NEW YORK — Fashion start-ups might have more financing options than they realize.

That was the gist of a panel discussion hosted by Fashion Group International Tuesday night at FGI’s headquarters at 8 West 40th Street here. The panel was on “Staying in Business: A Financial GPS.” Charles Klein, a partner at the law firm Davidoff Hutcher & Citron, moderated the discussion. The panelists included Pavan Bahl, founder and chief executive officer of Open Source Fashion; Mary Ann Domuracki, managing director, MMG Advisors; Michael Hahn, vice president, fashion division, Samsung C&T America; Mark Katz, chief operating and chief financial officer, 3.1 Phillip Lim, and J. Michael Stanley, managing partner at factoring firm Rosenthal & Rosenthal.

The program touched upon the basics, and was geared more toward an entry-level primer on finance 101 for start-ups.

The general consensus from the panelists was that the attendees don’t have to sell stakes in their firms in order to finance growth. When considering taking on debt or giving up some equity, debt is generally the better option since owners get to retain equity in the company and, more importantly, control of their business.

Katz noted that the designer had an existing partner who was in another business. When that partner wanted out, Lim met with an individual who was in the fabric business. The two “hit it off” and have been partners for 10 years now, Katz said. “The company hasn’t needed to borrow” any money, and Lim’s experience shows that there are other options beyond selling a company or taking out substantial loans.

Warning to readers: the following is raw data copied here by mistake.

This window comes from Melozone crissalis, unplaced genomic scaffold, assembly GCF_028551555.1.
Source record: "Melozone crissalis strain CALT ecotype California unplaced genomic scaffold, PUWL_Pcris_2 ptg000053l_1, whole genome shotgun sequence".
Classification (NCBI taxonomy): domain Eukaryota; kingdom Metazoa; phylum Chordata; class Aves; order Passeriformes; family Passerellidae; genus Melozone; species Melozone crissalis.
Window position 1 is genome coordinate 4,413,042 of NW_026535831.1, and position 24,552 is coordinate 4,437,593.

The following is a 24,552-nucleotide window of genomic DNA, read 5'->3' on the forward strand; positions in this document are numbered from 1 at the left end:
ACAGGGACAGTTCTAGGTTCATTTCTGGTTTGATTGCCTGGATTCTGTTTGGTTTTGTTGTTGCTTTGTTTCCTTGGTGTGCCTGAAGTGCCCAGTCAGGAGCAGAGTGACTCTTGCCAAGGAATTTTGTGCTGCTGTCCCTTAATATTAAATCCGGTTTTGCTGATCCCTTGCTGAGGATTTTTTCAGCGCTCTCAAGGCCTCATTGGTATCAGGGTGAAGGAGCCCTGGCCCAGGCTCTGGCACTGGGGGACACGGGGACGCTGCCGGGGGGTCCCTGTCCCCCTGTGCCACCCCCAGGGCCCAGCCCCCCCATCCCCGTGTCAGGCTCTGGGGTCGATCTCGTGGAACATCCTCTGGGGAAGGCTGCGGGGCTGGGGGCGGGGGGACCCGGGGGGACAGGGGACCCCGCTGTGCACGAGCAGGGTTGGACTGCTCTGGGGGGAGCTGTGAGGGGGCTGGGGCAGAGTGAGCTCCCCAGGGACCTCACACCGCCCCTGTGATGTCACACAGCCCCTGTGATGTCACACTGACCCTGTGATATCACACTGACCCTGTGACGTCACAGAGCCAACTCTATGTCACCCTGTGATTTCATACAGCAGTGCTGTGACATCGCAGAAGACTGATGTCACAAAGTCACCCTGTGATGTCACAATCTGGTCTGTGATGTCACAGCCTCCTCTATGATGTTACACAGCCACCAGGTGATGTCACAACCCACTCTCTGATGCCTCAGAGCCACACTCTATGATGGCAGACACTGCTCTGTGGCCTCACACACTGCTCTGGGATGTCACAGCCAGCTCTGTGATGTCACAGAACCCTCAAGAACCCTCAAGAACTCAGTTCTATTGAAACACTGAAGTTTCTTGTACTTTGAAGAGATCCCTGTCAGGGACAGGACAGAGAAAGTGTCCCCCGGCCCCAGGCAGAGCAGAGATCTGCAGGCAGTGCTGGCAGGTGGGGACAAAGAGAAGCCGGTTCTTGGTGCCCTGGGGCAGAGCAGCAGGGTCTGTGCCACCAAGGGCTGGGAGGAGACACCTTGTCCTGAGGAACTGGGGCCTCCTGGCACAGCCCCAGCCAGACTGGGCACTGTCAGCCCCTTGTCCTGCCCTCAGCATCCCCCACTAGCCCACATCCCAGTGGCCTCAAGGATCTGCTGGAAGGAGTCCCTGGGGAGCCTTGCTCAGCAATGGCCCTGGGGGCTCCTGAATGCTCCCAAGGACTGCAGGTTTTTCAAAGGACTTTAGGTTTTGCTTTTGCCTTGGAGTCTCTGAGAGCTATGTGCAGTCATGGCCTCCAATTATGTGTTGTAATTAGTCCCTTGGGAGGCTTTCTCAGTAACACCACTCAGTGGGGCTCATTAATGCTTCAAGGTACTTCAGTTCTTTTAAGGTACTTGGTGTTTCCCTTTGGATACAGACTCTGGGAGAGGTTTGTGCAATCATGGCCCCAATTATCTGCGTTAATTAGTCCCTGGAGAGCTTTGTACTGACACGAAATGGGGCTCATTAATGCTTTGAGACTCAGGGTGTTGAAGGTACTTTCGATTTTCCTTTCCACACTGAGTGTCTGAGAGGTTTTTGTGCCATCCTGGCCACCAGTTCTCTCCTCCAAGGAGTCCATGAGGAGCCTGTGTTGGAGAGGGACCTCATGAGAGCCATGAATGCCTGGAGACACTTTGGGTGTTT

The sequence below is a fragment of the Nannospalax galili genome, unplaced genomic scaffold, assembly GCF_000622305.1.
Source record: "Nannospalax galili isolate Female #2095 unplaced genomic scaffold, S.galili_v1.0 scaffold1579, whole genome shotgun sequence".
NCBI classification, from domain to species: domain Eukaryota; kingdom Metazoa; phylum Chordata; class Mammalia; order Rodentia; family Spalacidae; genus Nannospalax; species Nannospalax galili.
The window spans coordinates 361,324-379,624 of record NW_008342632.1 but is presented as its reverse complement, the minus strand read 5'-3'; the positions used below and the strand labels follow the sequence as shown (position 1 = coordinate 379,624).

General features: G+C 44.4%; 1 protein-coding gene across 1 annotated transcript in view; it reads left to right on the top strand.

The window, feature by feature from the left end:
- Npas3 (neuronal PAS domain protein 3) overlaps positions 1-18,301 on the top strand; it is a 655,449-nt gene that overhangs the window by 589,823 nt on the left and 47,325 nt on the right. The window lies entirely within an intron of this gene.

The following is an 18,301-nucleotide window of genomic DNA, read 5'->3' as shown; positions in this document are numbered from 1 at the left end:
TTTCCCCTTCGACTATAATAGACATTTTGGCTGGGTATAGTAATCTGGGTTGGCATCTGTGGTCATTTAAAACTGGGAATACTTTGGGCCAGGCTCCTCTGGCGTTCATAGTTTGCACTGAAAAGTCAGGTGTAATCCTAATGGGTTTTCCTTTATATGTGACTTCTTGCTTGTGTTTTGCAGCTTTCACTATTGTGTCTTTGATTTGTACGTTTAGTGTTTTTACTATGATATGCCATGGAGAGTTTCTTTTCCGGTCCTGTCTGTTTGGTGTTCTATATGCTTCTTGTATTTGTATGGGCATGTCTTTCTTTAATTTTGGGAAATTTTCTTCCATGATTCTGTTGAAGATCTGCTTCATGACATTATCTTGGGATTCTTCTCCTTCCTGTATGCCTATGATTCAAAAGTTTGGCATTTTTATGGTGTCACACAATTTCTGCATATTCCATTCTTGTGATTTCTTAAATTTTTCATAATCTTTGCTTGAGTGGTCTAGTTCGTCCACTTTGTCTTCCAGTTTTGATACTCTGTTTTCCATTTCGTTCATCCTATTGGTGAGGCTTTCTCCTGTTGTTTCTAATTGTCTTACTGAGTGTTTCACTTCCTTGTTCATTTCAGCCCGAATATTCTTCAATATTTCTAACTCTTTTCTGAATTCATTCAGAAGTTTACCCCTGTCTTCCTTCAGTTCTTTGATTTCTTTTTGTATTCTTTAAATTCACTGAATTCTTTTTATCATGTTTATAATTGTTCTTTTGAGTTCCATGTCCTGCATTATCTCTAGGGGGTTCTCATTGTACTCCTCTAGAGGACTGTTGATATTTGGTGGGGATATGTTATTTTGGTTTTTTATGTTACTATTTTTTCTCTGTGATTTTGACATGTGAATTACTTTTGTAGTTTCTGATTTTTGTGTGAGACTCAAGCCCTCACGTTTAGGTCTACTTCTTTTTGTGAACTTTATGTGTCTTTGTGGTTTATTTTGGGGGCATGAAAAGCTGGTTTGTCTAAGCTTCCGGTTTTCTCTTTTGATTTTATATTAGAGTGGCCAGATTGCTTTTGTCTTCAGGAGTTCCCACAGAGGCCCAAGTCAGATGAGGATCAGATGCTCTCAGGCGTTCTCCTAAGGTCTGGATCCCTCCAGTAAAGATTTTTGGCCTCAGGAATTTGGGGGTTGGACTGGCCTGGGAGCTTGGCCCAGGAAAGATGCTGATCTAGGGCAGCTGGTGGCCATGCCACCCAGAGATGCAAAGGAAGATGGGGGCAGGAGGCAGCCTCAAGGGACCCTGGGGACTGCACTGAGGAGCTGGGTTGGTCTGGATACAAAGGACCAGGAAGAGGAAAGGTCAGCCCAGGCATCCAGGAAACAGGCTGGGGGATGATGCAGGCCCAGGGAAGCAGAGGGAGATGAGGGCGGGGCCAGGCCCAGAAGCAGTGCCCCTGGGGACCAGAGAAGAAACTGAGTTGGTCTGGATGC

Bahl spoke about the crowd-funding process. He noted that while luxury brands probably wouldn’t go that route, crowd-funding could be a way to validate a concept. “Rewards-based, like Kickstarter, could be a great way to launch a product that is in pre-production. You have to have your sourcing and manufacturing lined up, but it could be a great way to organize your friends and family round,” he said.

Stanley explained the factoring process and how it can be a good option for smaller firms. Rosenthal would lend money to companies, and take care of the outsourcing of management of the receivables for the firms, all for a small fee, he said. Most arrangements are for at least a year.

Hahn spoke about how Samsung got into the financing business through its work with FUBU, the American hip hop apparel firm started by Daymond John in 1992. Samsung’s model calls for it to buy the inventory and manage the logistics — which includes warehousing and insurance of the product — of the business, allowing for the founders to focus on the creative end of the operation. Owners don’t give up ownership their business, but should be in existence for three years and have at least $5 million in annual volume for the model to be cost-effective for Samsung on the operational front. “We don’t require collateral and there is no personal guarantee required,” Han said. Samsung typically enters into three- to five-year working agreements.

Domuracki, who explained the difference between strategic and financial buyers, advised companies to do a business plan for the company. “It’s important for companies to have a roadmap for how much capital it will need and for how long,” she said. She also explained that it can be okay to have a financial sponsor at one stage of a company’s development to grow the business and then look for a strategic buyer once that growth is achieved.